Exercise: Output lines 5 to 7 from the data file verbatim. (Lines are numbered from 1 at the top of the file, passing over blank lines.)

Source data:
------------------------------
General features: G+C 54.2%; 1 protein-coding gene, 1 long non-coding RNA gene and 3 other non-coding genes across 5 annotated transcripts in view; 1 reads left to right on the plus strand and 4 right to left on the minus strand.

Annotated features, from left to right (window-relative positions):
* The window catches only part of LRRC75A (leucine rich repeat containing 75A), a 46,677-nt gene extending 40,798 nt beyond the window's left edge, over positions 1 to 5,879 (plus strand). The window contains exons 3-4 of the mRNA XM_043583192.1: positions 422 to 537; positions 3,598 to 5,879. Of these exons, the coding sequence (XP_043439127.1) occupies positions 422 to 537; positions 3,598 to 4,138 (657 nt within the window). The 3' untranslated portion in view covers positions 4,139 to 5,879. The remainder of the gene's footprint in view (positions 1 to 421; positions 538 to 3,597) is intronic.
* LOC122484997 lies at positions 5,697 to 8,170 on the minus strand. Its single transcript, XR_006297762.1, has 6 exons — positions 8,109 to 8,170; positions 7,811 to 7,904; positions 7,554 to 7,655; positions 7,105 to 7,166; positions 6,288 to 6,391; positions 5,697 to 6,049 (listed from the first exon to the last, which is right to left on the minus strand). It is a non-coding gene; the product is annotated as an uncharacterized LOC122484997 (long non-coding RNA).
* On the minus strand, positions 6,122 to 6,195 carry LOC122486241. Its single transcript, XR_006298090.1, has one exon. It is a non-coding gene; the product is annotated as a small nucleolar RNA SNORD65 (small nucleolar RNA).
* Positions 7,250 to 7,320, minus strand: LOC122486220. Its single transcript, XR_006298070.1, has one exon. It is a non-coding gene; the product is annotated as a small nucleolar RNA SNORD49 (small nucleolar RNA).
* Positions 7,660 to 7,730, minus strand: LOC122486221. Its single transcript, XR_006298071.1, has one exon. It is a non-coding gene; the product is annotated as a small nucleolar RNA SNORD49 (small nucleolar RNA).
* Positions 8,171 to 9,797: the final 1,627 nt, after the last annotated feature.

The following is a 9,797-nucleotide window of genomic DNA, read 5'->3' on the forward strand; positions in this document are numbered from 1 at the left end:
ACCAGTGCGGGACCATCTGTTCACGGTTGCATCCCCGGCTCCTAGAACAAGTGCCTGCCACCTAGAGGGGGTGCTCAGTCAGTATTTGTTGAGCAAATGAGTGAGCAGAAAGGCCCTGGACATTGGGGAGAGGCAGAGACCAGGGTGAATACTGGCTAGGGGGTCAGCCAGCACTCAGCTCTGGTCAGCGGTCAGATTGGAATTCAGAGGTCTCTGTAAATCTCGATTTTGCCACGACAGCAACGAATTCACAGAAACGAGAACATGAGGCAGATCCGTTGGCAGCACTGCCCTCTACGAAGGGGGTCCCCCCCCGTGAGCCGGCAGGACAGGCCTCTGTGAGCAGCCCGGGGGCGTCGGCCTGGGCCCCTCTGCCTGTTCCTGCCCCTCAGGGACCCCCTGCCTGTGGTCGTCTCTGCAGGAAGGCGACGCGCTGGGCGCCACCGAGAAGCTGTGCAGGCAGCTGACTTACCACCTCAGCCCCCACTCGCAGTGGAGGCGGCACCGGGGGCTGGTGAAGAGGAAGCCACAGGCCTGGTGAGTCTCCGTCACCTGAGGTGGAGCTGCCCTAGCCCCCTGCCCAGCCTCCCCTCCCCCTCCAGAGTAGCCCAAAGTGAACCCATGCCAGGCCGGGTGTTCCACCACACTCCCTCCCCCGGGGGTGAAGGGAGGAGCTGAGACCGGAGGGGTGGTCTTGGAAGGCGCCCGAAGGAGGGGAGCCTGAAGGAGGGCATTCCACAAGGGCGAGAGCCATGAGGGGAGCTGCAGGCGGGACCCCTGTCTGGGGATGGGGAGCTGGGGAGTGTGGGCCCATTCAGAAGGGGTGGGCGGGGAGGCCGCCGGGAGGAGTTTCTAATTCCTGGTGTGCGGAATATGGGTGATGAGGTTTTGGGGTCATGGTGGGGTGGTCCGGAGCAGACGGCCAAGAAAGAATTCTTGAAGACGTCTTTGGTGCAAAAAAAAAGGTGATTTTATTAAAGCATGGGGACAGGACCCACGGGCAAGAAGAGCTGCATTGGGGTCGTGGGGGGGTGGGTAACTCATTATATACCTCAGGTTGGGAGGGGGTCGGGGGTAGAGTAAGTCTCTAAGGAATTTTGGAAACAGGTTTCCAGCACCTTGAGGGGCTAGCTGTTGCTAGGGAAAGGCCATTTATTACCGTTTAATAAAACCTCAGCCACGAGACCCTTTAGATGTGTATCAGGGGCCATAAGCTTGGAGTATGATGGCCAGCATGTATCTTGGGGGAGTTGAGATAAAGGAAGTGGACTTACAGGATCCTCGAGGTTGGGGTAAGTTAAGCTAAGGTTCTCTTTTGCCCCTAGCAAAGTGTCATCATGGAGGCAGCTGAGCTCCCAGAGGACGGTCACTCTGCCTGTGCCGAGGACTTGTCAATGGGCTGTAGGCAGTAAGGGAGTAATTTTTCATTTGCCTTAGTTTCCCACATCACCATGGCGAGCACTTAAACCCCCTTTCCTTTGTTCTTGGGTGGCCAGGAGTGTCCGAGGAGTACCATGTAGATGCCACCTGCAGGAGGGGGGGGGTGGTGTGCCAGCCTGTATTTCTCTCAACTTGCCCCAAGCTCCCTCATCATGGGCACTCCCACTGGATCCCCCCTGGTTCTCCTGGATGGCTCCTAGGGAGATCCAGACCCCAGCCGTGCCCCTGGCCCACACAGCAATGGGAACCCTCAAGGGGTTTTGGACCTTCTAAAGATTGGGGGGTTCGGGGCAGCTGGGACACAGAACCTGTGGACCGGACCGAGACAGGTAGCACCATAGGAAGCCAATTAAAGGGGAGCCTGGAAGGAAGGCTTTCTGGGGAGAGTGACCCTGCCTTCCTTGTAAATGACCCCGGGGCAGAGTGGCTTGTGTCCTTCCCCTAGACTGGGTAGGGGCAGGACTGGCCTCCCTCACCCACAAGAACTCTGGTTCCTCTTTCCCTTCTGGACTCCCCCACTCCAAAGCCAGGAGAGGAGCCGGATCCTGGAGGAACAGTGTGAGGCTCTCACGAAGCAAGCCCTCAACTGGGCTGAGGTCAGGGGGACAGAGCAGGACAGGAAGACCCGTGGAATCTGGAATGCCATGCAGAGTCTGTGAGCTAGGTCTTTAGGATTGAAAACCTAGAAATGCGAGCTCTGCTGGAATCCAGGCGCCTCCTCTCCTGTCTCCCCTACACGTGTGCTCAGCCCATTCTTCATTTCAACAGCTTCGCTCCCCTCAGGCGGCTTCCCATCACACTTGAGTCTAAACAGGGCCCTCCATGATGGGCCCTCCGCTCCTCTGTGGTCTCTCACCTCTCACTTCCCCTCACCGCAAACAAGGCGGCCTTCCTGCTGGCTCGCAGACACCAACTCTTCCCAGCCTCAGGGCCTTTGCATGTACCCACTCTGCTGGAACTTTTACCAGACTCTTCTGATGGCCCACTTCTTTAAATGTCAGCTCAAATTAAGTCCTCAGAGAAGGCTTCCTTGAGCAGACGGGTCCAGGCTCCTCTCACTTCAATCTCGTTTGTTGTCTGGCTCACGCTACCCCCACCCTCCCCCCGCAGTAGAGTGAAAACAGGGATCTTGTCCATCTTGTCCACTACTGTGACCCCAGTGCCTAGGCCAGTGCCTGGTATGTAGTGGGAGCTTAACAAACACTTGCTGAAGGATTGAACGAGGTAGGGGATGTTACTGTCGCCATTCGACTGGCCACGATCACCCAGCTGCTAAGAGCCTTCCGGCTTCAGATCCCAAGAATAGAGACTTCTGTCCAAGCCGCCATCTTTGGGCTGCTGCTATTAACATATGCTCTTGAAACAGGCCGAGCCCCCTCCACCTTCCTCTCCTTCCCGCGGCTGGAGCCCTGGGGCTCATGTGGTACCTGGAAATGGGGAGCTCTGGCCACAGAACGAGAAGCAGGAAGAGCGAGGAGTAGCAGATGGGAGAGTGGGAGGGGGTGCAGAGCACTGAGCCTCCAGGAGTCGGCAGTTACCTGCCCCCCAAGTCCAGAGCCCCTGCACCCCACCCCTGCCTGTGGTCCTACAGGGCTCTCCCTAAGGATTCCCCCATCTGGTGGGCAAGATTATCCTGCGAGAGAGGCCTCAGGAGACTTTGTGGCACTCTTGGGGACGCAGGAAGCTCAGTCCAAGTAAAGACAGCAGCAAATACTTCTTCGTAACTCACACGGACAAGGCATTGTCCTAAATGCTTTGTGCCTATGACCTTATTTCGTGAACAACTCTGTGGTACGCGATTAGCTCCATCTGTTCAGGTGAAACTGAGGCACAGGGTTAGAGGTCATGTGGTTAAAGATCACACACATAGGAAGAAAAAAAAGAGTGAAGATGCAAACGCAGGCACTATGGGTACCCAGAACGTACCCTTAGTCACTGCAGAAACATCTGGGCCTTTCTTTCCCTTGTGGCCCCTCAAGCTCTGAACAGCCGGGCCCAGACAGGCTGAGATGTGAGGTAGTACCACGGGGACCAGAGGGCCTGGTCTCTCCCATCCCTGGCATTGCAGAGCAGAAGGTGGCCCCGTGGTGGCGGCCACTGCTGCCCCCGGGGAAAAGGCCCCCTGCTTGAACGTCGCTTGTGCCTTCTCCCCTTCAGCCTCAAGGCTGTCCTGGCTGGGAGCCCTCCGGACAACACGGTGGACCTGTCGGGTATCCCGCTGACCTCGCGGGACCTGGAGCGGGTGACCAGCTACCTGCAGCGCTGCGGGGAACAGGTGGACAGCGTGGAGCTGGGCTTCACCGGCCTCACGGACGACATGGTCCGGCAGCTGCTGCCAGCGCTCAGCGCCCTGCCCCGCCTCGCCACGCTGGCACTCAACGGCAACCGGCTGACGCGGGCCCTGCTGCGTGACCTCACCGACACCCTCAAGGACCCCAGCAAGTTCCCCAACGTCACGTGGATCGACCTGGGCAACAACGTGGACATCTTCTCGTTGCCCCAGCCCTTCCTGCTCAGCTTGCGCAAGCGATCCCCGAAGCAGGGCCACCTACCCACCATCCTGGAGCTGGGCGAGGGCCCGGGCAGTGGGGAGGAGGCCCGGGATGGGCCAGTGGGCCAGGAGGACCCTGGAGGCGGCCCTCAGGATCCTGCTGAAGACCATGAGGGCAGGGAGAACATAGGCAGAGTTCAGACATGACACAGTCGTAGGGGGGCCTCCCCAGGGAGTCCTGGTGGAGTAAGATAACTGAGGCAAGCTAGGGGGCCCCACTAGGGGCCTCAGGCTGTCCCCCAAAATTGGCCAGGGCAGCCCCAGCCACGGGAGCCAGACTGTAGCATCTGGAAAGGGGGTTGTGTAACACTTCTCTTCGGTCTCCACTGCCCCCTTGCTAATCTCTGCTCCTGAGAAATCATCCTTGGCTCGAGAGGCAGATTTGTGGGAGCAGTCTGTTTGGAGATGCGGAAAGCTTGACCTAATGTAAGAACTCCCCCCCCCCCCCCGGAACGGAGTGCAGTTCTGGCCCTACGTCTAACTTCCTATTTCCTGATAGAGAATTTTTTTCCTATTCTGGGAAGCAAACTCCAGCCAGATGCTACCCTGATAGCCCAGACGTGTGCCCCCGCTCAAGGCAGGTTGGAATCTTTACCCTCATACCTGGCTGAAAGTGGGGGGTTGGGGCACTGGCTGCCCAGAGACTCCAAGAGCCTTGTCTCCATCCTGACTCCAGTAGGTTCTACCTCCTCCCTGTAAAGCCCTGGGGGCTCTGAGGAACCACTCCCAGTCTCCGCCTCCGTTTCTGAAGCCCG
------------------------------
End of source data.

* On the minus strand, positions 6,122 to 6,195 carry LOC122486241. Its single transcript, XR_006298090.1, has one exon. It is a non-coding gene; the product is annotated as a small nucleolar RNA SNORD65 (small nucleolar RNA).
* Positions 7,250 to 7,320, minus strand: LOC122486220. Its single transcript, XR_006298070.1, has one exon. It is a non-coding gene; the product is annotated as a small nucleolar RNA SNORD49 (small nucleolar RNA).
* Positions 7,660 to 7,730, minus strand: LOC122486221. Its single transcript, XR_006298071.1, has one exon. It is a non-coding gene; the product is annotated as a small nucleolar RNA SNORD49 (small nucleolar RNA).